Mumtaz Moosa Saley
Having Uncle Abdul live with us was a breeze, he was pretty self-sufficient, kept himself occupied and made himself quite useful too.
It also meant that I had to be more careful with my dressing around the house but I was especially grateful that he never broached the subject of my wearing the headscarf. It was also a blessing as it started me on the path of proper hijab, another goal accomplished.
Saturday afternoon, the kids had gone over to my sister and we sat in the garden talking when the topic switched to the bounties of Allah bestowed upon us. I was amazed at Uncle Abdul, as he spoke with such love and understanding of the Deen that it made you sit up and listen and created a thirst to learn more.
Then, his tone changed to that of love and longing . . .
“She was so happy that we were approaching the blessed month of Ramadhaan and began preparations as she always did. We would work in the kitchen together, making samoosas and pies.” “Many of my friends would joke about the samoosas that would come apart when being fried and their wives felt a twinge of envy that Fatima has such a wonderful husband.”
After a heavy pause, he continued, “She never once told me she was tired or needed to rest. She just kept remembering Ahmed, how he liked the way she flavoured the pies. She made extra to ensure she would send some for him.”
“She said Ramadhaan made her nostalgic with memories that took her back to her childhood and her parent’s home.”
He seemed to be looking into the past – “Fatima welcomed Ramadhaan, like a long lost friend. She’d take out her best crockery, cutlery and table clothes like she was setting up for a party every day.” “Her timetable would be completed to ensure she maximised her time in recitation, dhikr and salaah.”
“She was hoping to spend the last ten days of Ramadhaan in Makkah and Medina, in the hope of completing Umrah. Then she thought it would be better to save more and go for for the Hajj instead.”
He sat reminiscing about the morning before Aunty Fatima fell ill. He remembered the details vividly as he shared them with us, filling our hearts with sorrow and our eyes with tears.
She’d woken up that morning like she did every other day, dressed, prayed, recited her Qur'an and set out to run the errands. They ate together that evening and spoke about Ramadhaans past and even about their parents and childhood. He seemed to look into the past and conjuring up the pictures for us as he remembered how they had prayed together, prepared for bed and continued talking into the night. Much of the talk was about Ahmed and his childhood, how he would sneak sweets to eat into this room whilst pretending that he was fasting. He smiled as he recalled that she laughed as she reminisced.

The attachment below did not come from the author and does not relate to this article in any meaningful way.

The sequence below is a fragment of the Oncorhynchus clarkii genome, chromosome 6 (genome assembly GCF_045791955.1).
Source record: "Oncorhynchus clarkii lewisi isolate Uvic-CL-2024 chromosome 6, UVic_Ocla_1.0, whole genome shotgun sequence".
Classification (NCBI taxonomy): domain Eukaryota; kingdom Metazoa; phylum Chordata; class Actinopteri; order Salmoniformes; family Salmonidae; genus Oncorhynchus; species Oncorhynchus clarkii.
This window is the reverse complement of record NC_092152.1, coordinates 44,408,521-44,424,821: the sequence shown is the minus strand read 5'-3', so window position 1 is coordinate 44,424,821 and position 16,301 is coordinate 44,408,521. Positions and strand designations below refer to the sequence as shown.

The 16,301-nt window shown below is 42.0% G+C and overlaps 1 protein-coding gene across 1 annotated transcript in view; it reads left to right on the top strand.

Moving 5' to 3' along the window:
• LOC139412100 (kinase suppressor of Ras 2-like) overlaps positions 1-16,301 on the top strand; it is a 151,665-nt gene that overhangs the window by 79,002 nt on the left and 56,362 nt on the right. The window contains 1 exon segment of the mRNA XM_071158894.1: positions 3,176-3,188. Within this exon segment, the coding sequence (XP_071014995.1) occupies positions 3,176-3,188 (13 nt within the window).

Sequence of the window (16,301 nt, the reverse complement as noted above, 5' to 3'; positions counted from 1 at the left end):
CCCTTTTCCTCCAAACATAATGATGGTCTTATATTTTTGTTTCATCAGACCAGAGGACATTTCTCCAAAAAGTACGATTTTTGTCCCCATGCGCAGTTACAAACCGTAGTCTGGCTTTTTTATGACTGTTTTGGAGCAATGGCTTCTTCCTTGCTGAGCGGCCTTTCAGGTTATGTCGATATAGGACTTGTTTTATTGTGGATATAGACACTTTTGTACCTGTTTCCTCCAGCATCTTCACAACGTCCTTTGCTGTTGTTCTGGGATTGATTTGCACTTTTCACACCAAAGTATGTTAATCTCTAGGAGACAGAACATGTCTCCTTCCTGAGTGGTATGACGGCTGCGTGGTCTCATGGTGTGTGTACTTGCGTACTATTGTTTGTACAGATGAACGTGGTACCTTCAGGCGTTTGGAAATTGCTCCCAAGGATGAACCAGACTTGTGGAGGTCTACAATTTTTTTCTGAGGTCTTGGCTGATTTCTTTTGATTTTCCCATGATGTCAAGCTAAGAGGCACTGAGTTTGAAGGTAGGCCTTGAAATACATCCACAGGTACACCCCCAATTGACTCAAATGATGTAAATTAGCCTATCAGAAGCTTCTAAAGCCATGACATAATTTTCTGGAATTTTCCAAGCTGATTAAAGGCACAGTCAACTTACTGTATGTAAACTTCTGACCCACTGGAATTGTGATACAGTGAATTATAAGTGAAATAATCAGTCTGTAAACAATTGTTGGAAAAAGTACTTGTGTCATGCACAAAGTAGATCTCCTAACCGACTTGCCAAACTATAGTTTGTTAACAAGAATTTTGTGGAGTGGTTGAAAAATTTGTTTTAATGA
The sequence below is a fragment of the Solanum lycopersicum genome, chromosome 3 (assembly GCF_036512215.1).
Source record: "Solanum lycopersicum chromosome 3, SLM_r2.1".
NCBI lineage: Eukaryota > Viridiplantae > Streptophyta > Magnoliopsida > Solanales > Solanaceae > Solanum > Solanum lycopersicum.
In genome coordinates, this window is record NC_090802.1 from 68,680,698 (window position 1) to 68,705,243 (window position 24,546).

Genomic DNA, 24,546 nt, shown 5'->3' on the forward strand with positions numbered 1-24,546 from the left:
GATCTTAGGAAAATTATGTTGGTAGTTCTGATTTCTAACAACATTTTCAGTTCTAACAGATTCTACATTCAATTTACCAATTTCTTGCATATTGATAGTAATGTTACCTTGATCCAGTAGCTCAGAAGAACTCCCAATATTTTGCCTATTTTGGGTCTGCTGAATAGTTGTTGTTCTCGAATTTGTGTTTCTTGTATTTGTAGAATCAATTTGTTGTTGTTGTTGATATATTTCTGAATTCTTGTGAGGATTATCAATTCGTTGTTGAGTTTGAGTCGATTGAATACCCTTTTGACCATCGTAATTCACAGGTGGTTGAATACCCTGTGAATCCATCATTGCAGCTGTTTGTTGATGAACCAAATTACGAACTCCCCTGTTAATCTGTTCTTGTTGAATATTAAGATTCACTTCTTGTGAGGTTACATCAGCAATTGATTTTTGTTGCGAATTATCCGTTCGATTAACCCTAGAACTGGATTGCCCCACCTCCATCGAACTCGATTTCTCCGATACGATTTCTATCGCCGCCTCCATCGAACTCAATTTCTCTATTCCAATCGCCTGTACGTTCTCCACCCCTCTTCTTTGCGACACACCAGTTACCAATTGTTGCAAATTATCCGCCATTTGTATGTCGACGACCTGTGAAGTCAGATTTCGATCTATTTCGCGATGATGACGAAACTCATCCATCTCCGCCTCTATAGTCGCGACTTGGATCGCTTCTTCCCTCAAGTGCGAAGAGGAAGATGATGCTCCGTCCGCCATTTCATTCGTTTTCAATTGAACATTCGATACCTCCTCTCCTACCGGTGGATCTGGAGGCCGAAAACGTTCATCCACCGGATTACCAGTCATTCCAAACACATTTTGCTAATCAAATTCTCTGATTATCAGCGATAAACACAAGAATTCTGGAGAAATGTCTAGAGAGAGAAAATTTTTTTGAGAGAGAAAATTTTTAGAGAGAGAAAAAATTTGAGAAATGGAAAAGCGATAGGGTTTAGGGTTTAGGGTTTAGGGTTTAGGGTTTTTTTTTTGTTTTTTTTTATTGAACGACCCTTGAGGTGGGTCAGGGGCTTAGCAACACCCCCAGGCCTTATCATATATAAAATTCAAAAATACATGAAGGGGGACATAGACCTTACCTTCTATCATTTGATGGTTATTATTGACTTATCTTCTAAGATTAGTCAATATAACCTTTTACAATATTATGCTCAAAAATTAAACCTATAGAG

The next morning she was cheerful and began preparing their suhoor when he heard her call out. He found her slumped over in a chair at the kitchen table and in a flat panic called her sister next door. They had rushed her to the hospital with her insisting that nothing was amiss and she’d be fine.
By this time, the tears were flowing freely down his wrinkled face and I looked up to see the Ahmed too was in tears, although fighting to keep his composure. He reached out to Uncle Abdul and they fell into each other arms sobbing. I couldn’t help but cry too as I felt their sadness and grief.
Sitting back down, he asked us to not be sad as the earth was merely a stop in our journey back to Allah and the journey would be filled with many tests, as Allah had mentioned in His Noble Qur'an. “Allah is Al-Jabbar, what He wills can’t be changed except by sincere dua.” “We need to remember that this world is not for us and how we have walked the earth will determine our lives in the akhirah, all we have to do is have tawakkul in Allah and accept His decree.” He lapsed into silence
Today I learnt that we should never take any day for granted because each day is a gift. Don’t leave for tomorrow that which can be done today and strive towards attaining Allah’s pleasure for that is our ultimate duty on this earth.